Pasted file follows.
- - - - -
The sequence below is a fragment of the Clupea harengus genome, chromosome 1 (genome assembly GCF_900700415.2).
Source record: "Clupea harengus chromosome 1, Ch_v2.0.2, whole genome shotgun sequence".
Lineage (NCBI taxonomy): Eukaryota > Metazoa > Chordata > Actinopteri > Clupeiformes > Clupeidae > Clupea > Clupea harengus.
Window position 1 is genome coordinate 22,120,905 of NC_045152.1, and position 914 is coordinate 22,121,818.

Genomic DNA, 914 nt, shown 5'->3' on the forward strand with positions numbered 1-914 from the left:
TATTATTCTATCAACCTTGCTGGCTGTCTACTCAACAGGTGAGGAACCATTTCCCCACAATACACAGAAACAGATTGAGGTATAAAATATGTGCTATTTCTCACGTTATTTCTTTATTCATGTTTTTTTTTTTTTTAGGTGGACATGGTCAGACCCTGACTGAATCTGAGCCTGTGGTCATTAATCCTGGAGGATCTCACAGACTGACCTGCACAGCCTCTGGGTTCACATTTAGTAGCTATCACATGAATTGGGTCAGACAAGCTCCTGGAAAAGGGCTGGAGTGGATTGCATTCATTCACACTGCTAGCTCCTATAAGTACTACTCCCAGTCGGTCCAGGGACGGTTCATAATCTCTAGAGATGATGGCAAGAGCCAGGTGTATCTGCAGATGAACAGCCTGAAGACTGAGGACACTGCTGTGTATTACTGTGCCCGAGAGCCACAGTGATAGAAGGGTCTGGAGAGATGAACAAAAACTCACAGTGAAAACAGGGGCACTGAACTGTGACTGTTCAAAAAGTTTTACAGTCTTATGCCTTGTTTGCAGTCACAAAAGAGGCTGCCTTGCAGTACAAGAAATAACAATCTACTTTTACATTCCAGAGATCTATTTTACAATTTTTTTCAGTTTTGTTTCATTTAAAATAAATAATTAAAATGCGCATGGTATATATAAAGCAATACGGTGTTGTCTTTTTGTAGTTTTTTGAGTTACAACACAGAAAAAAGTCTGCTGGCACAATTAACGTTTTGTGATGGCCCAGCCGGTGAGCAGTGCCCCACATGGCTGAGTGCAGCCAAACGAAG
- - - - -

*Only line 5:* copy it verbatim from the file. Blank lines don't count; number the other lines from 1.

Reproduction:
Genomic DNA, 914 nt, shown 5'->3' on the forward strand with positions numbered 1-914 from the left: